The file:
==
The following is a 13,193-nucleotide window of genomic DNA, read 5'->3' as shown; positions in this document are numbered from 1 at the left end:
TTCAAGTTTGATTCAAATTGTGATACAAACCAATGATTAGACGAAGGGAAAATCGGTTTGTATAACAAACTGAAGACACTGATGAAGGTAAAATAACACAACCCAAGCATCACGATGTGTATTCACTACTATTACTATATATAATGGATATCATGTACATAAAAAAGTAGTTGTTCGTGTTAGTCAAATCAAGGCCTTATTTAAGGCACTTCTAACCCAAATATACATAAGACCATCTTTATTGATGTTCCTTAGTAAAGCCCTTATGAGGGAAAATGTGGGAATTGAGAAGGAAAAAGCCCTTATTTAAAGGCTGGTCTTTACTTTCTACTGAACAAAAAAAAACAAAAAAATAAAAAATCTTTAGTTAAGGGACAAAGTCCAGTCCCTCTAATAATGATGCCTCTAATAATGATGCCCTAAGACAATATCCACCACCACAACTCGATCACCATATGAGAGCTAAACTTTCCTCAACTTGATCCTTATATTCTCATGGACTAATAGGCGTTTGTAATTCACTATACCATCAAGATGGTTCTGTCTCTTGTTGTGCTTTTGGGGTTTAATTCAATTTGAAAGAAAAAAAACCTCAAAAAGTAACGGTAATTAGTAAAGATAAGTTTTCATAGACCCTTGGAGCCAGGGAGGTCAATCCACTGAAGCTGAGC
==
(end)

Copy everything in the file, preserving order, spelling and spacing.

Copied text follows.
The following is a 13,193-nucleotide window of genomic DNA, read 5'->3' as shown; positions in this document are numbered from 1 at the left end:
TTCAAGTTTGATTCAAATTGTGATACAAACCAATGATTAGACGAAGGGAAAATCGGTTTGTATAACAAACTGAAGACACTGATGAAGGTAAAATAACACAACCCAAGCATCACGATGTGTATTCACTACTATTACTATATATAATGGATATCATGTACATAAAAAAGTAGTTGTTCGTGTTAGTCAAATCAAGGCCTTATTTAAGGCACTTCTAACCCAAATATACATAAGACCATCTTTATTGATGTTCCTTAGTAAAGCCCTTATGAGGGAAAATGTGGGAATTGAGAAGGAAAAAGCCCTTATTTAAAGGCTGGTCTTTACTTTCTACTGAACAAAAAAAAACAAAAAAATAAAAAATCTTTAGTTAAGGGACAAAGTCCAGTCCCTCTAATAATGATGCCTCTAATAATGATGCCCTAAGACAATATCCACCACCACAACTCGATCACCATATGAGAGCTAAACTTTCCTCAACTTGATCCTTATATTCTCATGGACTAATAGGCGTTTGTAATTCACTATACCATCAAGATGGTTCTGTCTCTTGTTGTGCTTTTGGGGTTTAATTCAATTTGAAAGAAAAAAAACCTCAAAAAGTAACGGTAATTAGTAAAGATAAGTTTTCATAGACCCTTGGAGCCAGGGAGGTCAATCCACTGAAGCTGAGC